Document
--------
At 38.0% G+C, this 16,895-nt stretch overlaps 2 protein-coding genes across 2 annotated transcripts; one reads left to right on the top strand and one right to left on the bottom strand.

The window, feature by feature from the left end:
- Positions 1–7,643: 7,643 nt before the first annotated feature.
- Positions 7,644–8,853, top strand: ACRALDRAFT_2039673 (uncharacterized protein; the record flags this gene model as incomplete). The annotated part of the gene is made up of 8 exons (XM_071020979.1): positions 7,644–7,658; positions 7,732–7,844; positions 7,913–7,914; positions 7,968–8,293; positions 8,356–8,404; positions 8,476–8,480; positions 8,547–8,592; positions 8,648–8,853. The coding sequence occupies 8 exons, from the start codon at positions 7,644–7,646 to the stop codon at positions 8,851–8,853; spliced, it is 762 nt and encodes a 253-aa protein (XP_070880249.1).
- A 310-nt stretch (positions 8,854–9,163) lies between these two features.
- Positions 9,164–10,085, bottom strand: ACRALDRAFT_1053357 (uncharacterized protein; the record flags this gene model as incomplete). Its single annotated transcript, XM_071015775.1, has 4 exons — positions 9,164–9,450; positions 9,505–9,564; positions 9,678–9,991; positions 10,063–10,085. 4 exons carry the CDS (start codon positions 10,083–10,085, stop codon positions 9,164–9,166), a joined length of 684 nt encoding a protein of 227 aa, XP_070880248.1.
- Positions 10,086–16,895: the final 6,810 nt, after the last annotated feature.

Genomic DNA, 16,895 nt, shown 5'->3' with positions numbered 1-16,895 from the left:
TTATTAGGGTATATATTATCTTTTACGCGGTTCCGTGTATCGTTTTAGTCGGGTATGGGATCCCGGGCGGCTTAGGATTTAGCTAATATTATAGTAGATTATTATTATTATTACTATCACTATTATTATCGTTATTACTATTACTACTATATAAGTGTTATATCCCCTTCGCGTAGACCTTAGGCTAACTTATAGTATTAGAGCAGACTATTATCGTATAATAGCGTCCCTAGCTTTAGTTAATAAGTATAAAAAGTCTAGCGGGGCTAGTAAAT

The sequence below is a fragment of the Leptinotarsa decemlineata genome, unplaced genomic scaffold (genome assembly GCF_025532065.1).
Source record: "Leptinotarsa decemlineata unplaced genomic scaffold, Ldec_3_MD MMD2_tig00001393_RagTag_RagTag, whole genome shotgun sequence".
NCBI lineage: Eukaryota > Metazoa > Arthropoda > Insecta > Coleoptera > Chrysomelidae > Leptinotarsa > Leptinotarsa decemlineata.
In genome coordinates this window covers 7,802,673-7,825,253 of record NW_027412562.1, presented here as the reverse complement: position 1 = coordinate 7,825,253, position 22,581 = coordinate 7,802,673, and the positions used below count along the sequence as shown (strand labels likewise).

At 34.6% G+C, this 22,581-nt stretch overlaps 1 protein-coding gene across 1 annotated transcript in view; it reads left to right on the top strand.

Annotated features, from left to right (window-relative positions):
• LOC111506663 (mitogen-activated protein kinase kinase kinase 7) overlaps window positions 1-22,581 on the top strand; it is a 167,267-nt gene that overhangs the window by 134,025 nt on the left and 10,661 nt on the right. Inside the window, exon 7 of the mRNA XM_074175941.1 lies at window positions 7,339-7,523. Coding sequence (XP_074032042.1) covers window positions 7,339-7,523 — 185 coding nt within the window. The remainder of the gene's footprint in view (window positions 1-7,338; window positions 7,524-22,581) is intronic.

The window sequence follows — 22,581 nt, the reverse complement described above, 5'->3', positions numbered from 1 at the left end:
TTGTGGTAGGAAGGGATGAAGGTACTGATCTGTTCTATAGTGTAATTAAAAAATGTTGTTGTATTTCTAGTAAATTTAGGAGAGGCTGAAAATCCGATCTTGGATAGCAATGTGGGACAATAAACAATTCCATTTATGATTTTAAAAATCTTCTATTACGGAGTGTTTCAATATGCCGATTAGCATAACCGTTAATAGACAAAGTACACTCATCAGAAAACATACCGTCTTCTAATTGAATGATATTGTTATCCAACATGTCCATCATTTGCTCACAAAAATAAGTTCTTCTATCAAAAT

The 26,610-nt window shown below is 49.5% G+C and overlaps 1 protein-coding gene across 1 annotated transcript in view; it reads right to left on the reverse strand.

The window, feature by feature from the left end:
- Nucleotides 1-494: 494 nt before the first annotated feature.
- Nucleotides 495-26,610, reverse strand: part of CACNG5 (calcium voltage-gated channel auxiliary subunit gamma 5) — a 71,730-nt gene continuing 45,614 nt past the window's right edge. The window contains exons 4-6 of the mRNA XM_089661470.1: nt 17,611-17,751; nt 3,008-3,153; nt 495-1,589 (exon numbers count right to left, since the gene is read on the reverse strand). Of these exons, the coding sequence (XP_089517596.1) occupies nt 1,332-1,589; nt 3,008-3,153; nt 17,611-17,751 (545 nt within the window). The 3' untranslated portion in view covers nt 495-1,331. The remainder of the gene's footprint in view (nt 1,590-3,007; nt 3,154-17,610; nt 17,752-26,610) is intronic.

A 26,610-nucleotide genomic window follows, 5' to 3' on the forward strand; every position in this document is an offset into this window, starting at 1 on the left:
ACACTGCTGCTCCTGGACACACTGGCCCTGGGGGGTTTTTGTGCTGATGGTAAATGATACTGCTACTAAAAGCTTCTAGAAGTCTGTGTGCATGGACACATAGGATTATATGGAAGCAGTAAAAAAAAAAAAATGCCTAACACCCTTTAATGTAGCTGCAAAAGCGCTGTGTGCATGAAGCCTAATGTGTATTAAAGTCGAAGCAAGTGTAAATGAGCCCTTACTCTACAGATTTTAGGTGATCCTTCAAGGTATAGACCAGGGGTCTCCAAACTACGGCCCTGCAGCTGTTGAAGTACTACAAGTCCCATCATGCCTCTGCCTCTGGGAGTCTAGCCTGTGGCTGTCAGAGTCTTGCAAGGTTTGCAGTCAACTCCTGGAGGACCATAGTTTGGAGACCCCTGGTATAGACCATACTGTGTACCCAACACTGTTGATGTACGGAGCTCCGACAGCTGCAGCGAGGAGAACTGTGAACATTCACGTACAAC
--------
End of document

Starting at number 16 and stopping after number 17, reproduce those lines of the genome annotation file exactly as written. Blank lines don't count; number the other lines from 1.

• LOC111506663 (mitogen-activated protein kinase kinase kinase 7) overlaps window positions 1-22,581 on the top strand; it is a 167,267-nt gene that overhangs the window by 134,025 nt on the left and 10,661 nt on the right. Inside the window, exon 7 of the mRNA XM_074175941.1 lies at window positions 7,339-7,523. Coding sequence (XP_074032042.1) covers window positions 7,339-7,523 — 185 coding nt within the window. The remainder of the gene's footprint in view (window positions 1-7,338; window positions 7,524-22,581) is intronic.

The window sequence follows — 22,581 nt, the reverse complement described above, 5'->3', positions numbered from 1 at the left end: